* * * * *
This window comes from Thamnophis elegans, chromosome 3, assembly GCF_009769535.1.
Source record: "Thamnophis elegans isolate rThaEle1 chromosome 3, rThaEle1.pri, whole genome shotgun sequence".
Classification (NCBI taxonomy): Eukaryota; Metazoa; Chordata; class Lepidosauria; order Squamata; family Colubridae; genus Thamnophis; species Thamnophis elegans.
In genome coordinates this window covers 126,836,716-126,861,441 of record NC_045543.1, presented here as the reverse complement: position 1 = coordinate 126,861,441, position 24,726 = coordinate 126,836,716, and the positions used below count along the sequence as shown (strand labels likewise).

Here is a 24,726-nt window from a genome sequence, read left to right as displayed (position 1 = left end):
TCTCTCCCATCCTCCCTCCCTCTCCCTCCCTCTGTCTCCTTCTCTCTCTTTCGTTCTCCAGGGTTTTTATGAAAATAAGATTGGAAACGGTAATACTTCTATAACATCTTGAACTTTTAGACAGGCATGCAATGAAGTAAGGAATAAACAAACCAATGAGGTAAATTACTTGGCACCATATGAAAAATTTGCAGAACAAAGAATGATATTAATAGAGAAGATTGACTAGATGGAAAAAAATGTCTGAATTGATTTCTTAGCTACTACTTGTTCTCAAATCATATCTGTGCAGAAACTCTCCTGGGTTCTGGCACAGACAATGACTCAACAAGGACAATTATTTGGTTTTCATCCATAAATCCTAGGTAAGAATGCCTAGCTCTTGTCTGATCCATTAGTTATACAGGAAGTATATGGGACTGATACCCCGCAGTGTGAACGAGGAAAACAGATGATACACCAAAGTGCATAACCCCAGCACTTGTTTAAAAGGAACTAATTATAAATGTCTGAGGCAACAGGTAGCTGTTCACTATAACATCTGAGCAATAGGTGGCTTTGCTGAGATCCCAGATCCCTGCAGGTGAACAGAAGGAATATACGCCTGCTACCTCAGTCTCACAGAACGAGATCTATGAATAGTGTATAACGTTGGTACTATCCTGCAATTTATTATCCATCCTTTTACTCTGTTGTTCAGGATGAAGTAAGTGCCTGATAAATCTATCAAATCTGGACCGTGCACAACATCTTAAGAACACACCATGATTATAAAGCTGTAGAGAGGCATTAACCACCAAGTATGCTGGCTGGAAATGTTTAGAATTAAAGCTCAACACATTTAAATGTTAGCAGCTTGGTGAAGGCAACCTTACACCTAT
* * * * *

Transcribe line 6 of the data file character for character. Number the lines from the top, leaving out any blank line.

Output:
TCTCTCCCATCCTCCCTCCCTCTCCCTCCCTCTGTCTCCTTCTCTCTCTTTCGTTCTCCAGGGTTTTTATGAAAATAAGATTGGAAACGGTAATACTTCTATAACATCTTGAACTTTTAGACAGGCATGCAATGAAGTAAGGAATAAACAAACCAATGAGGTAAATTACTTGGCACCATATGAAAAATTTGCAGAACAAAGAATGATATTAATAGAGAAGATTGACTAGATGGAAAAAAATGTCTGAATTGATTTCTTAGCTACTACTTGTTCTCAAATCATATCTGTGCAGAAACTCTCCTGGGTTCTGGCACAGACAATGACTCAACAAGGACAATTATTTGGTTTTCATCCATAAATCCTAGGTAAGAATGCCTAGCTCTTGTCTGATCCATTAGTTATACAGGAAGTATATGGGACTGATACCCCGCAGTGTGAACGAGGAAAACAGATGATACACCAAAGTGCATAACCCCAGCACTTGTTTAAAAGGAACTAATTATAAATGTCTGAGGCAACAGGTAGCTGTTCACTATAACATCTGAGCAATAGGTGGCTTTGCTGAGATCCCAGATCCCTGCAGGTGAACAGAAGGAATATACGCCTGCTACCTCAGTCTCACAGAACGAGATCTATGAATAGTGTATAACGTTGGTACTATCCTGCAATTTATTATCCATCCTTTTACTCTGTTGTTCAGGATGAAGTAAGTGCCTGATAAATCTATCAAATCTGGACCGTGCACAACATCTTAAGAACACACCATGATTATAAAGCTGTAGAGAGGCATTAACCACCAAGTATGCTGGCTGGAAATGTTTAGAATTAAAGCTCAACACATTTAAATGTTAGCAGCTTGGTGAAGGCAACCTTACACCTAT